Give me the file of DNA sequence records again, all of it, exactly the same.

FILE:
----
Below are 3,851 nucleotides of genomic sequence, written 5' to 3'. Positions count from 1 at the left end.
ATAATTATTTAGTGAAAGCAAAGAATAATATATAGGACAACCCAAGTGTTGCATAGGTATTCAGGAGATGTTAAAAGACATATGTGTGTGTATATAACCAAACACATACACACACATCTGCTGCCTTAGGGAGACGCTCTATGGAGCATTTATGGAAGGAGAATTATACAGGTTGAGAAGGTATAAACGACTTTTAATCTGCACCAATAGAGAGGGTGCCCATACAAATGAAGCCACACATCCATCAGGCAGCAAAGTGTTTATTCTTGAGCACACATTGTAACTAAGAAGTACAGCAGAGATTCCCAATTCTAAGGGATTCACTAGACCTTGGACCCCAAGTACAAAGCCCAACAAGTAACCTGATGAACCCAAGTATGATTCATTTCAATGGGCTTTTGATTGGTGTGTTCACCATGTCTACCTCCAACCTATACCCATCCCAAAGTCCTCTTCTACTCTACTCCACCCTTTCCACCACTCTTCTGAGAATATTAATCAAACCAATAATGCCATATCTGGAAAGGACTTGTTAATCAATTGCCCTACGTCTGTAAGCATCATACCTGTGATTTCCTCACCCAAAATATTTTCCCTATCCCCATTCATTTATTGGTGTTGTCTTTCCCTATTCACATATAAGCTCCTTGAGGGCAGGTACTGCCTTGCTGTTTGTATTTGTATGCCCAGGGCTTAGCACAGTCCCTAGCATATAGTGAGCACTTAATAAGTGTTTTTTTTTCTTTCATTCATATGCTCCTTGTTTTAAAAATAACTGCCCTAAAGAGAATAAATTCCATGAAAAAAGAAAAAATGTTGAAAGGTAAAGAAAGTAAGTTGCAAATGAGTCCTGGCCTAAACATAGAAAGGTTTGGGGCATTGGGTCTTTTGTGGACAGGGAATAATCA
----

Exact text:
Below are 3,851 nucleotides of genomic sequence, written 5' to 3'. Positions count from 1 at the left end.
ATAATTATTTAGTGAAAGCAAAGAATAATATATAGGACAACCCAAGTGTTGCATAGGTATTCAGGAGATGTTAAAAGACATATGTGTGTGTATATAACCAAACACATACACACACATCTGCTGCCTTAGGGAGACGCTCTATGGAGCATTTATGGAAGGAGAATTATACAGGTTGAGAAGGTATAAACGACTTTTAATCTGCACCAATAGAGAGGGTGCCCATACAAATGAAGCCACACATCCATCAGGCAGCAAAGTGTTTATTCTTGAGCACACATTGTAACTAAGAAGTACAGCAGAGATTCCCAATTCTAAGGGATTCACTAGACCTTGGACCCCAAGTACAAAGCCCAACAAGTAACCTGATGAACCCAAGTATGATTCATTTCAATGGGCTTTTGATTGGTGTGTTCACCATGTCTACCTCCAACCTATACCCATCCCAAAGTCCTCTTCTACTCTACTCCACCCTTTCCACCACTCTTCTGAGAATATTAATCAAACCAATAATGCCATATCTGGAAAGGACTTGTTAATCAATTGCCCTACGTCTGTAAGCATCATACCTGTGATTTCCTCACCCAAAATATTTTCCCTATCCCCATTCATTTATTGGTGTTGTCTTTCCCTATTCACATATAAGCTCCTTGAGGGCAGGTACTGCCTTGCTGTTTGTATTTGTATGCCCAGGGCTTAGCACAGTCCCTAGCATATAGTGAGCACTTAATAAGTGTTTTTTTTTCTTTCATTCATATGCTCCTTGTTTTAAAAATAACTGCCCTAAAGAGAATAAATTCCATGAAAAAAGAAAAAATGTTGAAAGGTAAAGAAAGTAAGTTGCAAATGAGTCCTGGCCTAAACATAGAAAGGTTTGGGGCATTGGGTCTTTTGTGGACAGGGAATAATCA